Friday night we finally got to see Joel Coen’s “The Tragedy of Macbeth” at Alice Tully Hall in Lincoln Center. I bought my tickets since the Film Society of Lincoln Center went out of their way to make my life difficult. Turns out, it was the best money I could have spent.
Apple and A24 are releasing “Macbeth” at Christmas. They’ve got their Oscar movie here, with startling performances from everyone starting with Denzel Washington, Frances McDormand a huge supporting cast of knockout actors. Chief among them is Kathryn Hunter, a theater actress who stole the show in Julie Taymor’s “Midsummer Night’s Dream” a few years ago in Brooklyn. But there’s also Corey Hawkins, Alex Hassel, Stephen Root, Brendan Gleason, Moses Ingram, Bertie Carvel, Jefferson Mays, Brian Thompson, and so many more. This movie is cast like a spectacular flower arrangement, very exactly with specific purposes.
It’s also shot that way. Coen, working without brother Ethan this time, wrote and directed, used Bruno Delbonnel for cinematography and Stefan Dechant for production design. Coen edited the movie himself under the name Reginald Jaynes, a new pseudonym (Reginald’s fictitious brother Roderick edited all the other Coen brothers movies) with Lucian Johnston. They’re all getting Oscar nominations.
This “Macbeth” is shot in a gorgeous black and white that would make Woody Allen jealous. It’s like what we used to call in the magazine business “four color black and white” similar to what the Coens used for “The Man Who Wasn’t There.” It’s also shot in an old fashioned ratio, so the frame is square,not rectangular. The last contemporary movie I remember like this was “The Artist.”
What Coen has achieved is magnificent and monumental, not words to be thrown around. He’s exceeded his best past work and then some. This production is almost hybrid theater-cinema, using the best techniques of each. They’re literally going to have make a mini documentary about how Coen et al conceived these sets, the lighting, the noir-ish look of Scottish moors created on a soundstage. Some of the sets had the moody feel of the Metropolitan Opera sets for the Ring cycle. Some of them had nods to Julie Taymor. But knitted together they form their own unique universe.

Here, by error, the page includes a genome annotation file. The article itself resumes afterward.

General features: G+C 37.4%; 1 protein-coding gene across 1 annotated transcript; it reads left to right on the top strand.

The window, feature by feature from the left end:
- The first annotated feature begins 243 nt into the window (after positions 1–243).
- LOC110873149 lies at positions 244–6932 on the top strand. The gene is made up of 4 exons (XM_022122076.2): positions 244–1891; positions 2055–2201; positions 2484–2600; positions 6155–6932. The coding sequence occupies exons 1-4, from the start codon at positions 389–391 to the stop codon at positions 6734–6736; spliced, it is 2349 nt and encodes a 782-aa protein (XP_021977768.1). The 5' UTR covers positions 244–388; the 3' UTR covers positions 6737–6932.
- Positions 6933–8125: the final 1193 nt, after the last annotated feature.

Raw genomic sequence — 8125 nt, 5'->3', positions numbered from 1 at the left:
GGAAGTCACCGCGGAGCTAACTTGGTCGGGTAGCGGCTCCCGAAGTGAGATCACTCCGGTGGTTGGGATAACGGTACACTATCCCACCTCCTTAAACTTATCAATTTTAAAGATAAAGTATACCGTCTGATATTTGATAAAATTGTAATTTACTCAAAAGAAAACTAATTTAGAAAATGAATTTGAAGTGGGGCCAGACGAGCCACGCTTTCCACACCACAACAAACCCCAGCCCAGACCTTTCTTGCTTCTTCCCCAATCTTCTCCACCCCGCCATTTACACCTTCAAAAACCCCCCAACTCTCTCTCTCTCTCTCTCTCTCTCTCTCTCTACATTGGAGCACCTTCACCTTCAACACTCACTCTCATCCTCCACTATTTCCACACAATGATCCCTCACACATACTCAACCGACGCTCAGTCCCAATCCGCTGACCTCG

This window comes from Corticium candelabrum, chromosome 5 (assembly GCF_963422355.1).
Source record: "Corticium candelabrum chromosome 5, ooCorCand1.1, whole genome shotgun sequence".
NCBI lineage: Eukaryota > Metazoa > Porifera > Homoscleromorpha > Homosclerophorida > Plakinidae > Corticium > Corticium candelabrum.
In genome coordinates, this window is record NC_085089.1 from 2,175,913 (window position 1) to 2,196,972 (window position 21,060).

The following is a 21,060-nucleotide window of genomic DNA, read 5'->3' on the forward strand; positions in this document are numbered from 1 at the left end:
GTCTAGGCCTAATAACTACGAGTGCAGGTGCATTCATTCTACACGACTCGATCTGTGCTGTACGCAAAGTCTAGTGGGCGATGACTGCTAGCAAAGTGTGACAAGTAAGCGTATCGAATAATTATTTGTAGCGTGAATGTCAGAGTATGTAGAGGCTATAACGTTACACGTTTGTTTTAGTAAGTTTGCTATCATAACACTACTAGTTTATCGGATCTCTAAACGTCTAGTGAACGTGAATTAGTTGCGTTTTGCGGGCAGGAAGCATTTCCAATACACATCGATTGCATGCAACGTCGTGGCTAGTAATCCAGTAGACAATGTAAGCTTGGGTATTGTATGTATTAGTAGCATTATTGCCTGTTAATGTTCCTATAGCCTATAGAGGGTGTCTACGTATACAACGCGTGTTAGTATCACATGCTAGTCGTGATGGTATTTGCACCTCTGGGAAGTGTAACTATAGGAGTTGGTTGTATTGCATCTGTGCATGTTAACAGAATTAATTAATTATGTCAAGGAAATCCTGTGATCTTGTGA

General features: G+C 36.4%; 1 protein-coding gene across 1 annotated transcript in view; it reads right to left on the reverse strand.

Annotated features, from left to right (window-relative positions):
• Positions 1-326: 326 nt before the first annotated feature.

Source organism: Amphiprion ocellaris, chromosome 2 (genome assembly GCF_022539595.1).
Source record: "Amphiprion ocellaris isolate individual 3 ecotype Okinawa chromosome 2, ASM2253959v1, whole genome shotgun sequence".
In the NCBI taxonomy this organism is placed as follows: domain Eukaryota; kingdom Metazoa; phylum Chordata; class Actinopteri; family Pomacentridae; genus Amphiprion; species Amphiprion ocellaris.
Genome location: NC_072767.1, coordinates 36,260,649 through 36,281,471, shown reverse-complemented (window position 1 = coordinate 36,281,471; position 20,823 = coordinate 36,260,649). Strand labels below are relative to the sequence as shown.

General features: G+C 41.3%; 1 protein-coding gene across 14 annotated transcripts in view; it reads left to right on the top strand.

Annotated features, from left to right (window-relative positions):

So McDormand is Lady Macbeth (a leading role, Fran, not supporting), Denzel is Macbeth, they are calmly scary and duplicitous political plotters who kill King Duncan (Gleason) and basically go mad as they overreach for power. Denzel is understated and keenly a royal wannabe before he loses his mind. It’s a very unusual performance for him and one his most powerful. McDormand is always letter perfect. Her Lady Macbeth has one scene I really loved where her eyes are closed, she’s waking up to realize she’s achieved her goal. It’s delicious. Hunter plays the three witches in a turn that is frightening and mesmerizing.
I was a little skeptical going in tonight because “Macbeth” already had a 100 on Rotten Tomatoes. Does it have faults? I’m sure in time we’ll find some. But Joel Coen and company are working at a higher level than almost anything else this year or last or recent times. This isn’t a blockbuster. It will need the help of Apple TV. This “Macbeth” is a piece of art.
We’re going to be talking this movie a lot come the late fall. But for now, we all have something to look forward to.